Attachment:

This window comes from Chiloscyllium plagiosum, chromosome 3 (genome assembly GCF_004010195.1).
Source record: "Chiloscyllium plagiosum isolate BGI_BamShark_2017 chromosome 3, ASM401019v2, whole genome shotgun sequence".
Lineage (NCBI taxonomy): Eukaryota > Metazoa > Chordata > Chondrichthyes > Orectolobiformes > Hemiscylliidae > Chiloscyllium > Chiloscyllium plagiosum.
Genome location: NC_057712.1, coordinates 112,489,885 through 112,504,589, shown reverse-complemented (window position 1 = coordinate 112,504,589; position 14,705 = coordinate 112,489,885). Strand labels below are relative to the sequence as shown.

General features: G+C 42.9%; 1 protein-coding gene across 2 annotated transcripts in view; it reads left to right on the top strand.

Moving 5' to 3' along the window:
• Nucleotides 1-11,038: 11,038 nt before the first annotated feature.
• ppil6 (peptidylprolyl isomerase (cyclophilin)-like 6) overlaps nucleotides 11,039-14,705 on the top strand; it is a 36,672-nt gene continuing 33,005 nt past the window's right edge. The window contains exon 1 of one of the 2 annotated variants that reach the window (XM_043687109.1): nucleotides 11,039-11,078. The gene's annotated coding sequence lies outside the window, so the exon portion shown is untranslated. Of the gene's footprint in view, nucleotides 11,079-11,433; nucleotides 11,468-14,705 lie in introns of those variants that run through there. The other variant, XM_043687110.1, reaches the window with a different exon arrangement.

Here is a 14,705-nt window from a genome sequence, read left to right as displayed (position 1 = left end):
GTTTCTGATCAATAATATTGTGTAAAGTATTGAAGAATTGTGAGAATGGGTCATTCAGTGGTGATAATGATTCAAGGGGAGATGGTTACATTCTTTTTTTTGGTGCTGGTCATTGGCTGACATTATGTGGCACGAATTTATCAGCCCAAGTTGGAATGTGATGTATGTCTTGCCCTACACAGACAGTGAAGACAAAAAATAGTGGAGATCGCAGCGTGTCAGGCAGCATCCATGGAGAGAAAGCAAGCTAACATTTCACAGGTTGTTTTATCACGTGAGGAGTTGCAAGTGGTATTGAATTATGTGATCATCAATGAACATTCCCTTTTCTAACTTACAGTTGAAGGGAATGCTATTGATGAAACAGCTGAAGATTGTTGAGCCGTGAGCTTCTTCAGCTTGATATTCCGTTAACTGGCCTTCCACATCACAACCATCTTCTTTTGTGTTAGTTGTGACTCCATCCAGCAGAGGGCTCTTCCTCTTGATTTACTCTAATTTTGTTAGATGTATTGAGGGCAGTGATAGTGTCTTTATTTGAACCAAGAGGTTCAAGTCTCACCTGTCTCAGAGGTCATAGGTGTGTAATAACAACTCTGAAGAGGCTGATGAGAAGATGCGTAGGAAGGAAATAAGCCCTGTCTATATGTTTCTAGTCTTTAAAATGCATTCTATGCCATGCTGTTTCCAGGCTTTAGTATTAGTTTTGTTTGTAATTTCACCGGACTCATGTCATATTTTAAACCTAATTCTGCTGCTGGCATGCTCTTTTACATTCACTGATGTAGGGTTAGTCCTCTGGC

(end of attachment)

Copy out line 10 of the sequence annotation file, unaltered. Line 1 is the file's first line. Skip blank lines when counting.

GTTTCTGATCAATAATATTGTGTAAAGTATTGAAGAATTGTGAGAATGGGTCATTCAGTGGTGATAATGATTCAAGGGGAGATGGTTACATTCTTTTTTTTGGTGCTGGTCATTGGCTGACATTATGTGGCACGAATTTATCAGCCCAAGTTGGAATGTGATGTATGTCTTGCCCTACACAGACAGTGAAGACAAAAAATAGTGGAGATCGCAGCGTGTCAGGCAGCATCCATGGAGAGAAAGCAAGCTAACATTTCACAGGTTGTTTTATCACGTGAGGAGTTGCAAGTGGTATTGAATTATGTGATCATCAATGAACATTCCCTTTTCTAACTTACAGTTGAAGGGAATGCTATTGATGAAACAGCTGAAGATTGTTGAGCCGTGAGCTTCTTCAGCTTGATATTCCGTTAACTGGCCTTCCACATCACAACCATCTTCTTTTGTGTTAGTTGTGACTCCATCCAGCAGAGGGCTCTTCCTCTTGATTTACTCTAATTTTGTTAGATGTATTGAGGGCAGTGATAGTGTCTTTATTTGAACCAAGAGGTTCAAGTCTCACCTGTCTCAGAGGTCATAGGTGTGTAATAACAACTCTGAAGAGGCTGATGAGAAGATGCGTAGGAAGGAAATAAGCCCTGTCTATATGTTTCTAGTCTTTAAAATGCATTCTATGCCATGCTGTTTCCAGGCTTTAGTATTAGTTTTGTTTGTAATTTCACCGGACTCATGTCATATTTTAAACCTAATTCTGCTGCTGGCATGCTCTTTTACATTCACTGATGTAGGGTTAGTCCTCTGGC